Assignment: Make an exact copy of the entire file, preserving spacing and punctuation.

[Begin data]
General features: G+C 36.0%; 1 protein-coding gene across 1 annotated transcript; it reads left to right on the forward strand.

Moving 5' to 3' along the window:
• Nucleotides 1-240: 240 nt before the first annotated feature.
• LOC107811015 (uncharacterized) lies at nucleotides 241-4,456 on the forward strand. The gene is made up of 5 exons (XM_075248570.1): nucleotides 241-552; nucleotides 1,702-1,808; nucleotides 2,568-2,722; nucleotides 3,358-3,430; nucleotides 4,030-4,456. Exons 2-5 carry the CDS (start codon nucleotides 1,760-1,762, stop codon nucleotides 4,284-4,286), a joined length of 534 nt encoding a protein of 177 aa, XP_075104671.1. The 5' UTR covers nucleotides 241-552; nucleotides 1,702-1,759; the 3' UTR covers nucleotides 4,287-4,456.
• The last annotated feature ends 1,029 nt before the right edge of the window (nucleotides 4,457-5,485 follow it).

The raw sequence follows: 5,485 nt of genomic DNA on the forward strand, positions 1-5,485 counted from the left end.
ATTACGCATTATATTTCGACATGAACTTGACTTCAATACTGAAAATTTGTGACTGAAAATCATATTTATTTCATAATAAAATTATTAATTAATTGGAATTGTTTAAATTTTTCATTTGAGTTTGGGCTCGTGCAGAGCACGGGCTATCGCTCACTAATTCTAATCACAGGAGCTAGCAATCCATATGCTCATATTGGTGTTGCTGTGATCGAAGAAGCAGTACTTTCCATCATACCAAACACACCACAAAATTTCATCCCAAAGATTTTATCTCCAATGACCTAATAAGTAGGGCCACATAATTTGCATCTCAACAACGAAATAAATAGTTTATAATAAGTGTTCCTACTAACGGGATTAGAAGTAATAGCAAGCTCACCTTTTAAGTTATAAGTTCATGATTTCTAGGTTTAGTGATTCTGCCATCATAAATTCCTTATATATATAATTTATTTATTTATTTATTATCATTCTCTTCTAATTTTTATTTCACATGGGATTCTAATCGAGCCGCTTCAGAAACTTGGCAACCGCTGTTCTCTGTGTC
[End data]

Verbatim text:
General features: G+C 36.0%; 1 protein-coding gene across 1 annotated transcript; it reads left to right on the forward strand.

Moving 5' to 3' along the window:
• Nucleotides 1-240: 240 nt before the first annotated feature.
• LOC107811015 (uncharacterized) lies at nucleotides 241-4,456 on the forward strand. The gene is made up of 5 exons (XM_075248570.1): nucleotides 241-552; nucleotides 1,702-1,808; nucleotides 2,568-2,722; nucleotides 3,358-3,430; nucleotides 4,030-4,456. Exons 2-5 carry the CDS (start codon nucleotides 1,760-1,762, stop codon nucleotides 4,284-4,286), a joined length of 534 nt encoding a protein of 177 aa, XP_075104671.1. The 5' UTR covers nucleotides 241-552; nucleotides 1,702-1,759; the 3' UTR covers nucleotides 4,287-4,456.
• The last annotated feature ends 1,029 nt before the right edge of the window (nucleotides 4,457-5,485 follow it).

The raw sequence follows: 5,485 nt of genomic DNA on the forward strand, positions 1-5,485 counted from the left end.
ATTACGCATTATATTTCGACATGAACTTGACTTCAATACTGAAAATTTGTGACTGAAAATCATATTTATTTCATAATAAAATTATTAATTAATTGGAATTGTTTAAATTTTTCATTTGAGTTTGGGCTCGTGCAGAGCACGGGCTATCGCTCACTAATTCTAATCACAGGAGCTAGCAATCCATATGCTCATATTGGTGTTGCTGTGATCGAAGAAGCAGTACTTTCCATCATACCAAACACACCACAAAATTTCATCCCAAAGATTTTATCTCCAATGACCTAATAAGTAGGGCCACATAATTTGCATCTCAACAACGAAATAAATAGTTTATAATAAGTGTTCCTACTAACGGGATTAGAAGTAATAGCAAGCTCACCTTTTAAGTTATAAGTTCATGATTTCTAGGTTTAGTGATTCTGCCATCATAAATTCCTTATATATATAATTTATTTATTTATTTATTATCATTCTCTTCTAATTTTTATTTCACATGGGATTCTAATCGAGCCGCTTCAGAAACTTGGCAACCGCTGTTCTCTGTGTC